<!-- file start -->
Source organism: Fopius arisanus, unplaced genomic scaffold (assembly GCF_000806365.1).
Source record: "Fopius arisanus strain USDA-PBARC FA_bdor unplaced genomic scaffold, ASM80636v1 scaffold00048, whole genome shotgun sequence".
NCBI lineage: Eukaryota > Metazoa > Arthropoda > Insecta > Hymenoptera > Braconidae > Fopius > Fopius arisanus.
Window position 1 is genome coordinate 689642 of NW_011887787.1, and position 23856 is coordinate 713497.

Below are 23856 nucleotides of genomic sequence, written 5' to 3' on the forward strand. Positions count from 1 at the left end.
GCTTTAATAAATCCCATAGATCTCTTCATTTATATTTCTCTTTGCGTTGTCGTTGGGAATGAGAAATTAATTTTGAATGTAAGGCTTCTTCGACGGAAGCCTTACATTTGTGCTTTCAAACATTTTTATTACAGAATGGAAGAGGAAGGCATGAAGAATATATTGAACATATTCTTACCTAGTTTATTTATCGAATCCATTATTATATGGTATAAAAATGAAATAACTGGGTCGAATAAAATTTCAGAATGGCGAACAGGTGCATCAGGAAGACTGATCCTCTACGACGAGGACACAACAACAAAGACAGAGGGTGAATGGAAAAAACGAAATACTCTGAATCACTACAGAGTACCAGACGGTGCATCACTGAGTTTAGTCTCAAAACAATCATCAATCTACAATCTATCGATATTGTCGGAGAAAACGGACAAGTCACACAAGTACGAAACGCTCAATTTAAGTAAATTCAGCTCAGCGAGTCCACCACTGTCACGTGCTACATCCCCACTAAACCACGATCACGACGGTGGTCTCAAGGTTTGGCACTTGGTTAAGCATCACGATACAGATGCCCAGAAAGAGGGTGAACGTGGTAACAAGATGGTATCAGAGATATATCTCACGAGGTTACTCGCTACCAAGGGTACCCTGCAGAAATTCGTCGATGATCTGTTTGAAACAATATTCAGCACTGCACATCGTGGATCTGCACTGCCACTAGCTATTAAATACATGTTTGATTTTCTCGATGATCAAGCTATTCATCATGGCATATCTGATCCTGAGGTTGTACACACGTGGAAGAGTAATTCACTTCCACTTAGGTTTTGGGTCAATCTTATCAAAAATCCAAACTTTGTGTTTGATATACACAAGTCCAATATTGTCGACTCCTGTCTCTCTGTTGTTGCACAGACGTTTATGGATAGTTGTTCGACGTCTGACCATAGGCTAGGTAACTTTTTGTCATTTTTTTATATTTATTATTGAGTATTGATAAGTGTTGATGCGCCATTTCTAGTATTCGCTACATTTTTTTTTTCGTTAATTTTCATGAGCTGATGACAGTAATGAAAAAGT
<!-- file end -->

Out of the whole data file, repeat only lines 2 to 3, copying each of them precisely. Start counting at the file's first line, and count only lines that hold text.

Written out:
Source record: "Fopius arisanus strain USDA-PBARC FA_bdor unplaced genomic scaffold, ASM80636v1 scaffold00048, whole genome shotgun sequence".
NCBI lineage: Eukaryota > Metazoa > Arthropoda > Insecta > Hymenoptera > Braconidae > Fopius > Fopius arisanus.